When the NHL decided to cover its collective ass for injury liability in 2002 by covering the end zones of its arenas in nylon mesh, there were calls from purists (looks in mirror) about watching the game through "mosquito netting."
In reality, the black fabric blends in with the scenery, and those bothered by it have long since relocated their seats to center ice.
At the Verizon Center on Monday night, for the Washington Capitals' preseason home game? Now that was mosquito netting (and for a game against the Blue Jackets, no less).
The Capitals aren't the first NHL team to replace black netting with white netting in their arena. Capitals Outsider, which chronicled fan outrage over it, reports that the Philadelphia Flyers and St. Louis Blues also utilize it. But Capitals fans weren't digging the new threads, according to Stephen Whyno of the Washington Times:
"The white netting is worse than the old black one, which I wasn't a fan of," said Weber Grandish, 36, of Arlington, who has season tickets in Section 115. "The view of the players on the ice is seriously like looking through a snow storm, which is quaint for the Winter Classic, but not for 41 home games. You can't read players' names on their jerseys."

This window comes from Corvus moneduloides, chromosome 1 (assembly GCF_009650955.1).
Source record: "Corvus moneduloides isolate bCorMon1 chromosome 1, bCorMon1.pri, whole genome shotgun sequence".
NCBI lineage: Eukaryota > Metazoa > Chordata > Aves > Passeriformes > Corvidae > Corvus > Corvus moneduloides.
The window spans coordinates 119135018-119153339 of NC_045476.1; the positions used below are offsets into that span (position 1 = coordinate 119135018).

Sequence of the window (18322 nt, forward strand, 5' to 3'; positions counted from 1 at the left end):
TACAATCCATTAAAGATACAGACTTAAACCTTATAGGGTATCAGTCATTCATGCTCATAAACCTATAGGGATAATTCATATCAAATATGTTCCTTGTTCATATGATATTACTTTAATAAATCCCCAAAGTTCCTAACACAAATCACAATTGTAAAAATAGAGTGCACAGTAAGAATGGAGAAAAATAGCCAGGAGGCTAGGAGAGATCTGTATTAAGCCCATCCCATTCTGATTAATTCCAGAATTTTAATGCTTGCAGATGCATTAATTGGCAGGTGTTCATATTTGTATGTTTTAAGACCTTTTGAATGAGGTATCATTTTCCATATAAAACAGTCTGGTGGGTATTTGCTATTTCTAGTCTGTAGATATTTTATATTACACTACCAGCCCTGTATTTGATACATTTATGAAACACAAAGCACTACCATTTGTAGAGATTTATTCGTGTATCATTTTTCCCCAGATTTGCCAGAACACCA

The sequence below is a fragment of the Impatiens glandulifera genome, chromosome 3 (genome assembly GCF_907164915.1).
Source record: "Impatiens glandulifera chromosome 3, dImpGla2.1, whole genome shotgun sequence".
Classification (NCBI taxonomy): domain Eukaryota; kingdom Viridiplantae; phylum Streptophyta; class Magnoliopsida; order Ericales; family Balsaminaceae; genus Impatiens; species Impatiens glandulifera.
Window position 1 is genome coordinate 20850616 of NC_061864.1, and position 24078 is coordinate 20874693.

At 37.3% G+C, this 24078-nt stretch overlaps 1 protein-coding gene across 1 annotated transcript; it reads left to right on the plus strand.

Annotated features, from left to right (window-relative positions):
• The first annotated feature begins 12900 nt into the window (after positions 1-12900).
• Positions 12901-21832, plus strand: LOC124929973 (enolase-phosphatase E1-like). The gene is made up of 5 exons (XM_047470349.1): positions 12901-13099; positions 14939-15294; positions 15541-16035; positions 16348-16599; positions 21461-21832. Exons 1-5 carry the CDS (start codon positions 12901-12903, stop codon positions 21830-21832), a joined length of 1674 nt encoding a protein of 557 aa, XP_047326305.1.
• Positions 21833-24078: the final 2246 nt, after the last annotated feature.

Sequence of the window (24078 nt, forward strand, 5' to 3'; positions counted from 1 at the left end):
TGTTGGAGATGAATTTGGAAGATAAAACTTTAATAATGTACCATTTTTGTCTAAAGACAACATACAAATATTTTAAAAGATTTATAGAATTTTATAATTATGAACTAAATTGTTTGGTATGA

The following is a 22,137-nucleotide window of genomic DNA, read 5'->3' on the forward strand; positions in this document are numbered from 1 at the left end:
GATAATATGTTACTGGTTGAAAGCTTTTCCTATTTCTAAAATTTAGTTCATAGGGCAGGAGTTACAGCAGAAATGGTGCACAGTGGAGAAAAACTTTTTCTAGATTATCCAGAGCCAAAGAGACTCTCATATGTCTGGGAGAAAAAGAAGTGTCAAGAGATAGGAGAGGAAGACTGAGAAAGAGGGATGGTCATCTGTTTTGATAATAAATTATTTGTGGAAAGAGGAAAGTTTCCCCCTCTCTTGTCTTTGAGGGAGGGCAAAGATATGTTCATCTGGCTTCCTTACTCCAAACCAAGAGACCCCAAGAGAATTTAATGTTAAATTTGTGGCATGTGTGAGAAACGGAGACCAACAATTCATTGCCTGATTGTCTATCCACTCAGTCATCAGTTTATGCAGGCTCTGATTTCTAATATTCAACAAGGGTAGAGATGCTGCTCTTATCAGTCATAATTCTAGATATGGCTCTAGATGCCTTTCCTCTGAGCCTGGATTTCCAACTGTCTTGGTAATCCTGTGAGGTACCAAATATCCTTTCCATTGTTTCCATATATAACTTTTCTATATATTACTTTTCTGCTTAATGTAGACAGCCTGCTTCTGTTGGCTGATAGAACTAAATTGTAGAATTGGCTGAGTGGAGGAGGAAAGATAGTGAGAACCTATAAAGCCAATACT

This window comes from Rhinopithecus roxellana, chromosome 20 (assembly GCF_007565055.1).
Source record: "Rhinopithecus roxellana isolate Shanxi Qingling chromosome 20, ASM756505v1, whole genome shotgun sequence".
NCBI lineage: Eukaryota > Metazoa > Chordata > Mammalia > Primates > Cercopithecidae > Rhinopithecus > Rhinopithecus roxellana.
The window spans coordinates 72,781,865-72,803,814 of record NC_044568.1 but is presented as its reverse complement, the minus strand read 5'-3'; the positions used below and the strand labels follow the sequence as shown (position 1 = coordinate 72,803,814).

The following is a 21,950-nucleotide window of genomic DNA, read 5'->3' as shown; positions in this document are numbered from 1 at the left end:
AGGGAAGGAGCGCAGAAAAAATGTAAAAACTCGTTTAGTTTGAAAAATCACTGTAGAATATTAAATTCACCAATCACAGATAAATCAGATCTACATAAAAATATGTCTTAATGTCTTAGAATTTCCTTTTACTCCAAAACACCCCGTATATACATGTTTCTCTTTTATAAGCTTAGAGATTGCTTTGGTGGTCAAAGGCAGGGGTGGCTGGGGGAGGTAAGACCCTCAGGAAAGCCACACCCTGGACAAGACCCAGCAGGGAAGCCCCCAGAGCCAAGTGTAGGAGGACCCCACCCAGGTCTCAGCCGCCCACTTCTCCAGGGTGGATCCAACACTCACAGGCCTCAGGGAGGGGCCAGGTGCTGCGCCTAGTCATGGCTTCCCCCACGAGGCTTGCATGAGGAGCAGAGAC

A few fans complained of headaches during the game because they had to watch part of the game through the new white netting. "When looking through the net on the Section 117 side across the ice the new white netting on the other side of the arena distracts," said Stephanie Stockman, 51, of Lanham. "By the end of the second period both of my eyes hurt."
Well that doesn't seem very fan-friendly. Owner Ted Leonsis, progressive and proactive guy that he is, addressed the net on his blog Tuesday morning:
Yesterday we installed white protective netting at Verizon Center in an attempt to improve the view of the game for fans as well as TV. Other arenas have utilized the white netting and had positive results and feedback, but last night we had fans voice disapproval.
We will take a closer look at it ASAP. The plan was to improve the fan and TV experience. If we aren't able to accomplish that goal, then we will return to the netting we used previously. Stay tuned.
Judging from the blow-back, one expects the white to take a flight at Verizon Center.
It's interesting, however, how much has changed in a decade. When the NHL installed the netting following the tragic death of 13-year-old Brittanie Cecil in 2001, the black nets were chosen "because white netting reflects the house lighting too much."